Now, I'm going to presume that the common definition of masculinity will involve men who can beat the crap out of other people. However, physical prowess isn't exactly exclusive to men anymore.
Manliness also includes a willingness to draw a line, hold it, and be willing to defend it, and fight back. Also not exclusive to men, but few men have ever been pushed around and been considered "manly." Then again, the ultimate Man, Jesus, did instruct us to go the extra mile when someone's walking all over us, but a "manly male" could take that and make it into "You want to shanghai me into carrying your stuff for a mile? I'll do it for two. Hah, you wuss."
So, two down. Next would be to discuss men on an emotional level: what to express, how to express them, that sort of thing.
And, since I mentioned the Bard, Shakespeare has also had some thoughts on manliness, particularly in MacBeth. After MacDuff is informed that his family has been slaughtered, he is told to take it like a man; MacDuff replies that he must also “feel it as a man.” So, I guess a man actually can be "in touch with his feelings" – feelings of loss, of love, of filial devotion, as well as rage and homicidal intent.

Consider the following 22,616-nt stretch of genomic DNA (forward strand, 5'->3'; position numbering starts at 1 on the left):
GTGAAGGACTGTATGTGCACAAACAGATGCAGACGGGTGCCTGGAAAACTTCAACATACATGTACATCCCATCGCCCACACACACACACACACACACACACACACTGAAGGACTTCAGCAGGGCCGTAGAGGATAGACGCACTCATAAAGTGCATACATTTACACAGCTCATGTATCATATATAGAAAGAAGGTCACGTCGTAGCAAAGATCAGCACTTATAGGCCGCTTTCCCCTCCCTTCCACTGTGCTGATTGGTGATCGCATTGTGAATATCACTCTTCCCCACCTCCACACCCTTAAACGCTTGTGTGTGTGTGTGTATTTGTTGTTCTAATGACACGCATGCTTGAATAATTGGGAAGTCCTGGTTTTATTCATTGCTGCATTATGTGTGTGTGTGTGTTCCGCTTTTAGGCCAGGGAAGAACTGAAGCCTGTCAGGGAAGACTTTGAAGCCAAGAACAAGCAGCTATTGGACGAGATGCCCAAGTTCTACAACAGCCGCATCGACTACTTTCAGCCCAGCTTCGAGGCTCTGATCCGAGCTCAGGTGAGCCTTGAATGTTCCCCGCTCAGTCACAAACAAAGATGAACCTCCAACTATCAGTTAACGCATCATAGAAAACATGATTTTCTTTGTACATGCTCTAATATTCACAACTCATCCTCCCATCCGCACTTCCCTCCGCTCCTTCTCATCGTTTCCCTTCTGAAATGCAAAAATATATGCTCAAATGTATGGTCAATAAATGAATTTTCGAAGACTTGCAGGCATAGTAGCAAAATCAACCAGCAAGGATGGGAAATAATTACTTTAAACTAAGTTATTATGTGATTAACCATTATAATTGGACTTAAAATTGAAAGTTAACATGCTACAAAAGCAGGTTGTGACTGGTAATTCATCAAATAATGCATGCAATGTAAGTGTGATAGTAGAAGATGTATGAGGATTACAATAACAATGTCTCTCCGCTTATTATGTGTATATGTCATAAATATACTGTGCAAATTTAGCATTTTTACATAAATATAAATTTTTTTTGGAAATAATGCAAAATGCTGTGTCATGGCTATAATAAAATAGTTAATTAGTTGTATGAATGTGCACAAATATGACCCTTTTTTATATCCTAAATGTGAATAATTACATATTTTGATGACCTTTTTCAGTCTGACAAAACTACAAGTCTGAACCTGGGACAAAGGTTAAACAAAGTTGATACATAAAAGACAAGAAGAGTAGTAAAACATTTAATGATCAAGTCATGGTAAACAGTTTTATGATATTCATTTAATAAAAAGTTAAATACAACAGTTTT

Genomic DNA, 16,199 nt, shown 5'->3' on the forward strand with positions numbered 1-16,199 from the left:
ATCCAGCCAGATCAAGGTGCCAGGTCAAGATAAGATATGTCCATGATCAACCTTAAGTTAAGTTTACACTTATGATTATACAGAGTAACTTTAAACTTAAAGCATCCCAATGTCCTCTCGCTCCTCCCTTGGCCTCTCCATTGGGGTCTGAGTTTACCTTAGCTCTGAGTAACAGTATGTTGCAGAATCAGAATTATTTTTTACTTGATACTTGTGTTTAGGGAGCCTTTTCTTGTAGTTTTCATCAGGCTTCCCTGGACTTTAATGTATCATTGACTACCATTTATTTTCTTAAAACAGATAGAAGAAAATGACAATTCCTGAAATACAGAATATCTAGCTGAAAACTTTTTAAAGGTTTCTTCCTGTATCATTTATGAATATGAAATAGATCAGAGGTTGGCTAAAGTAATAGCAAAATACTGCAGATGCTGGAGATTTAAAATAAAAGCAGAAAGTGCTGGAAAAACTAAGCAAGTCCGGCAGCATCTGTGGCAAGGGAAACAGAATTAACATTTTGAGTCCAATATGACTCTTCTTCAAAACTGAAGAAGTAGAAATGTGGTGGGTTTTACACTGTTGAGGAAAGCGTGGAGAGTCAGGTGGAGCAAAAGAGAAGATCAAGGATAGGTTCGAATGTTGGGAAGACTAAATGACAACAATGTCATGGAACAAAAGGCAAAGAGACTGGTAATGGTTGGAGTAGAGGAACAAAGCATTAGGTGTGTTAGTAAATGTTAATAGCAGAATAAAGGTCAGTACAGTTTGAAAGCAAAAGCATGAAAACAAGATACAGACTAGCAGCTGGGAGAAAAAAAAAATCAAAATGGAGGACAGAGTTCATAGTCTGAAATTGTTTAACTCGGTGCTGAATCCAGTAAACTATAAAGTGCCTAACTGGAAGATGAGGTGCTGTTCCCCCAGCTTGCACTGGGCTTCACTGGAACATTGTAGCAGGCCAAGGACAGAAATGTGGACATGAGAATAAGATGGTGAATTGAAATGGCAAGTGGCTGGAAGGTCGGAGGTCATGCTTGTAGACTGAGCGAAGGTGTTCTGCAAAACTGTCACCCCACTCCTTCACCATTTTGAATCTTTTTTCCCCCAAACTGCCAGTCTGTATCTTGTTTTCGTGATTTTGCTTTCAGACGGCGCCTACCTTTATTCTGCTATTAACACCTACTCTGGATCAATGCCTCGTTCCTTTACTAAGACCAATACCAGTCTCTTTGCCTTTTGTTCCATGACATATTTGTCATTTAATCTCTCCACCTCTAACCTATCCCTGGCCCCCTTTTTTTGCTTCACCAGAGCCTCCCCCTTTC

|Manly? Or too much|
Codename: Winterborn, has a lot of similar characteristics to all of these "manly" qualities mentioned: rage, love, filial devotion, will stand up for what he believes in, up to and including killing people, will let no one push him around unless he wants to be pushed around ... and one review (who gave it 5-stars) slapped a label on Kevin as a simple psycho.
Is he crazed and damaged in Codename: Winterborn? Oh, you betcha. But just calling him a psycho because he has no problem killing people might simplify things just a little too much. Heck, he had no problem killing people before the book started.